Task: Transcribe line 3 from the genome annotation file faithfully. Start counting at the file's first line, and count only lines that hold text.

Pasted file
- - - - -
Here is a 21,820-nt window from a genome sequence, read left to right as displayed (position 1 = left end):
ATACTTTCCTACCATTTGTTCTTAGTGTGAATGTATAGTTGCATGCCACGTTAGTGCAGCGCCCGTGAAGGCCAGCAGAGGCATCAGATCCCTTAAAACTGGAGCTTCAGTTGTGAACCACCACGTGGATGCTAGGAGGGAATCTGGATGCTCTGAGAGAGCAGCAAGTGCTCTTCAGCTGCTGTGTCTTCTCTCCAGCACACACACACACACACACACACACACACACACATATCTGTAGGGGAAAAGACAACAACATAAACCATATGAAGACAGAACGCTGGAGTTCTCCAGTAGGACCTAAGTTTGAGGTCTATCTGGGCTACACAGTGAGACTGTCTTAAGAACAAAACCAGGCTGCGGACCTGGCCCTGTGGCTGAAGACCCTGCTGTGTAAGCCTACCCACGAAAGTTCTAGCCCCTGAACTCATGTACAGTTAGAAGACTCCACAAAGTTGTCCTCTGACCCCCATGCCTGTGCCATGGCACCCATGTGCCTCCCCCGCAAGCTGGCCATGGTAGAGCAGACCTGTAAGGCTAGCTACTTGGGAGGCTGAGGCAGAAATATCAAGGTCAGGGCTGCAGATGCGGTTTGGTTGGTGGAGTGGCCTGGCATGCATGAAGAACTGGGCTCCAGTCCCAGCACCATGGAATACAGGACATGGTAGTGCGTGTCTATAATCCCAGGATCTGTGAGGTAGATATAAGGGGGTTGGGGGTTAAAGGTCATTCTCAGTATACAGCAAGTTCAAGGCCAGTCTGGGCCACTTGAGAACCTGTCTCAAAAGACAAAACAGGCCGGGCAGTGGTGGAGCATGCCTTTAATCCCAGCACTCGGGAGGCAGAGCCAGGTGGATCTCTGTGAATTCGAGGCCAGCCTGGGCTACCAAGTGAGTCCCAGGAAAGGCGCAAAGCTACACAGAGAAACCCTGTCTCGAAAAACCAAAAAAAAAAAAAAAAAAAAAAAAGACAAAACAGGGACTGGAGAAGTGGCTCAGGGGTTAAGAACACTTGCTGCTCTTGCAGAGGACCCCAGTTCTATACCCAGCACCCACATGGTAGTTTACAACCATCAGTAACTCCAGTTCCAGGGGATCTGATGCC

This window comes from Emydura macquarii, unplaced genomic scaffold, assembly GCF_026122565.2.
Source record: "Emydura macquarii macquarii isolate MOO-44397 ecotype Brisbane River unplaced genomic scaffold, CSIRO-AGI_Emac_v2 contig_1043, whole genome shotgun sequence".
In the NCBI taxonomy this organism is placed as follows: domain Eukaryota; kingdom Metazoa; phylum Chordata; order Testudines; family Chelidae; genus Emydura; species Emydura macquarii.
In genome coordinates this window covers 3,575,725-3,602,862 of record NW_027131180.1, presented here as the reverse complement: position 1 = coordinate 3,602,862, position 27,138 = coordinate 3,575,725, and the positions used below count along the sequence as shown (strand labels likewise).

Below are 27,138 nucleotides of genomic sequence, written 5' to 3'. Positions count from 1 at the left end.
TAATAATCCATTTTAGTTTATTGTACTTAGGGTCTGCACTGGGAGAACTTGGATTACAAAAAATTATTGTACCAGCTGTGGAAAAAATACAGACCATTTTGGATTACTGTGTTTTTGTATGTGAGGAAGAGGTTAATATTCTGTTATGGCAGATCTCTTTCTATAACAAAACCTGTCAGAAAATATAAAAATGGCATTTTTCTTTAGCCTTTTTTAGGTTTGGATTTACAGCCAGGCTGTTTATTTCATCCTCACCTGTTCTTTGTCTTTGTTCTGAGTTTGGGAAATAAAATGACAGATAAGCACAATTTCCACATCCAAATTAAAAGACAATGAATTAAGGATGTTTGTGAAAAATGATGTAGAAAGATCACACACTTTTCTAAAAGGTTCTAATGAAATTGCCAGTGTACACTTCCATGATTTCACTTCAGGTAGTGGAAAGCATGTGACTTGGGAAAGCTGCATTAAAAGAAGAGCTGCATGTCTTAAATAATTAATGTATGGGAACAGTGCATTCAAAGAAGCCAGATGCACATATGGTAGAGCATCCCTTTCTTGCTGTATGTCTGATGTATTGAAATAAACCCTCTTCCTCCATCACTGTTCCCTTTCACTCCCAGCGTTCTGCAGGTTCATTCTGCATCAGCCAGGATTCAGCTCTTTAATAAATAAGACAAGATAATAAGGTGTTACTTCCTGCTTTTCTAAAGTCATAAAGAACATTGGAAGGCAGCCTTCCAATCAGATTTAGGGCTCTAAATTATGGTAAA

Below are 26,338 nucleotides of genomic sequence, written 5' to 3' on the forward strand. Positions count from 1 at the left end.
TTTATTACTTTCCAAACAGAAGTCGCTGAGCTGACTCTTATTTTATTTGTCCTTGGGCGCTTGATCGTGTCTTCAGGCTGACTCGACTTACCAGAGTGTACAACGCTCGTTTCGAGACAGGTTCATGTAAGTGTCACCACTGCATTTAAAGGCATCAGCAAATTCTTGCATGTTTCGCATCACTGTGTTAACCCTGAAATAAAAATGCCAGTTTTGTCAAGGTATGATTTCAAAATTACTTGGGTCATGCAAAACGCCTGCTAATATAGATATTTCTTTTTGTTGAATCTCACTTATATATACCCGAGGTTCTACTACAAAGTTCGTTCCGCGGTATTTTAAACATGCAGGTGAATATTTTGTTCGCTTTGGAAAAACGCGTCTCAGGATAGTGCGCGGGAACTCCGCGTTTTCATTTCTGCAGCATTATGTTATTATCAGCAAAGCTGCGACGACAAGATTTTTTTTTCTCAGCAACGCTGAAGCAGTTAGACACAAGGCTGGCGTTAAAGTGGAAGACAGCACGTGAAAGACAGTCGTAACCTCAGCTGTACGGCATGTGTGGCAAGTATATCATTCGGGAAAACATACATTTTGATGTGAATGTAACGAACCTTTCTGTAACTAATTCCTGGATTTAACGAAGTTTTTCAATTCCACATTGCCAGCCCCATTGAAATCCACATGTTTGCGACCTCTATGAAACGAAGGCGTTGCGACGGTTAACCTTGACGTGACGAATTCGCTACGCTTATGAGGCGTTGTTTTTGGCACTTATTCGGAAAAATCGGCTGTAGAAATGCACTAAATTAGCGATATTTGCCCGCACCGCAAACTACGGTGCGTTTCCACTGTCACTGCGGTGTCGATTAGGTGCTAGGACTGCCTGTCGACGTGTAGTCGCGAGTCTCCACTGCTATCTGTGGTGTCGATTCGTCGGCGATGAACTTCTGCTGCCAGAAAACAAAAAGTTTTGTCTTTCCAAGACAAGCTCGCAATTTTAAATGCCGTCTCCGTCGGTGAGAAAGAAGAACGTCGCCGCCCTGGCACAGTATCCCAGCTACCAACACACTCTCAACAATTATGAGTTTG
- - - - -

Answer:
This window comes from Emydura macquarii, unplaced genomic scaffold, assembly GCF_026122565.2.